Funding Information

Home and International students (inc. EU) are welcome to apply. The studentship is available to Home and International (including EU) students and includes a full stipend at UKRI rates (for 2022/23 full-time study this is £17,668 per year) and full tuition fees. Studentships are also available for applicants who wish to study on a part-time basis over 5 years (0.6 FTE, stipend £10,600 per year and full tuition fees) in combination with work or personal responsibilities). 

Please also see further advice below of additional costs that may apply to international applicants.

Eligibility Requirements:

  • Academic excellence of the proposed student i.e. 2:1 (or equivalent GPA from non-UK universities [preference for 1st class honours]); or a Masters (preference for Merit or above); or APEL evidence of substantial practitioner achievement.
  • Appropriate IELTS score, if required.
  • Applicants cannot apply for this funding if they are already a PhD holder or if currently engaged in Doctoral study at Northumbria or elsewhere.

Please note: to be classed as a Home student, candidates must meet the following criteria:

  • Be a UK National (meeting residency requirements), or
  • have settled status, or
  • have pre-settled status (meeting residency requirements), or
  • have indefinite leave to remain or enter.

If a candidate does not meet the criteria above, they would be classed as an International student. Applicants will need to be in the UK and fully enrolled before stipend payments can commence, and be aware of the following additional costs that may be incurred, as these are not covered by the studentship.

  • Immigration Health Surcharge https://www.gov.uk/healthcare-immigration-application
  • If you need to apply for a Student Visa to enter the UK, please refer to the information on https://www.gov.uk/student-visa. It is important that you read this information very carefully as it is your responsibility to ensure that you hold the correct funds required for your visa application otherwise your visa may be refused.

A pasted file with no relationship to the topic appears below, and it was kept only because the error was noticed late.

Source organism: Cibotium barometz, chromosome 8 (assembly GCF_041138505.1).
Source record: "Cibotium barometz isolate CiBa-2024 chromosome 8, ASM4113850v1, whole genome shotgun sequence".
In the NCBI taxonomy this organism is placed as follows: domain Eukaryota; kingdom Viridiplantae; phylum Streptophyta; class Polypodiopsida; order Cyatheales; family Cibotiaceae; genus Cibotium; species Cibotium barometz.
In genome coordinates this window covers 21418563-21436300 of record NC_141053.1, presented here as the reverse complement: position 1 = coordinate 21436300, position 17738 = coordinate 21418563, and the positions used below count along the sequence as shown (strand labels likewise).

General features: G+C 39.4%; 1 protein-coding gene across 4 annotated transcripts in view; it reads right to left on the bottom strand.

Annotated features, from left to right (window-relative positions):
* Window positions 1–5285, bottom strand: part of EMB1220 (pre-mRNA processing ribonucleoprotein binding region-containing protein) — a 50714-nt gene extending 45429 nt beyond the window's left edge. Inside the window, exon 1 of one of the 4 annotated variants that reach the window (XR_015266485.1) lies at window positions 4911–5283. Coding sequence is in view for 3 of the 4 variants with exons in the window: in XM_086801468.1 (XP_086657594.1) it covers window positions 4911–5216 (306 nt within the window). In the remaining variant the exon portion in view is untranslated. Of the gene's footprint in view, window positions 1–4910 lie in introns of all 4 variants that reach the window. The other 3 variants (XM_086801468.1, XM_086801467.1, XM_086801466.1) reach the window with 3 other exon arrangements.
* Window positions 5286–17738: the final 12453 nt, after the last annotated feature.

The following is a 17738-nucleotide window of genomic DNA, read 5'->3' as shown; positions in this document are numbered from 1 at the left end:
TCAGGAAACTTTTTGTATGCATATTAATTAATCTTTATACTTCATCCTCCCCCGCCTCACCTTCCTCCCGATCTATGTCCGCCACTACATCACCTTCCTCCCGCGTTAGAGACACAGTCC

• Check what COVID-19 tests you need to take and the quarantine rules for travel to England https://www.gov.uk/guidance/travel-to-england-from-another-country-during-coronavirus-covid-19
  • Costs associated with English Language requirements which may be required for students not having completed a first degree in English, will not be borne by the university. Please see individual adverts for further details of the English Language requirements for the university you are applying to.

How to Apply

For further details of how to apply, entry requirements and the application form, see

https://www.northumbria.ac.uk/research/postgraduate-research-degrees/how-to-apply/  

For applications to be considered for interview, please include a research proposal of approximately 1,000 words and the advert reference (e.g. RDF23/…).

Deadline for applications: 27 January 2023

Start date of course: 1 October 2023 tbc


References

Mukhopadhyay, S. and J Whalley (2022) The emergence and evolution of disruptive platform systems, Electronic Markets, 32 (2), 669-868
Stocker, V. and J. Whalley (2020) Prisoners of a Platform? How Connectivity, Skills and Geography Shape Participation in the Sharing Economy, ITS Online Event, 14-17 June
Worst, S (2015) Lesbian and gay people doing gender and sexual orientation well and differently. Unpublished PhD thesis, Northumbria University, Newcastle
Worst, S and S.C. O’Shea (2020) From chess to queergaming, Human Resources Development International, 23 (5), 519-541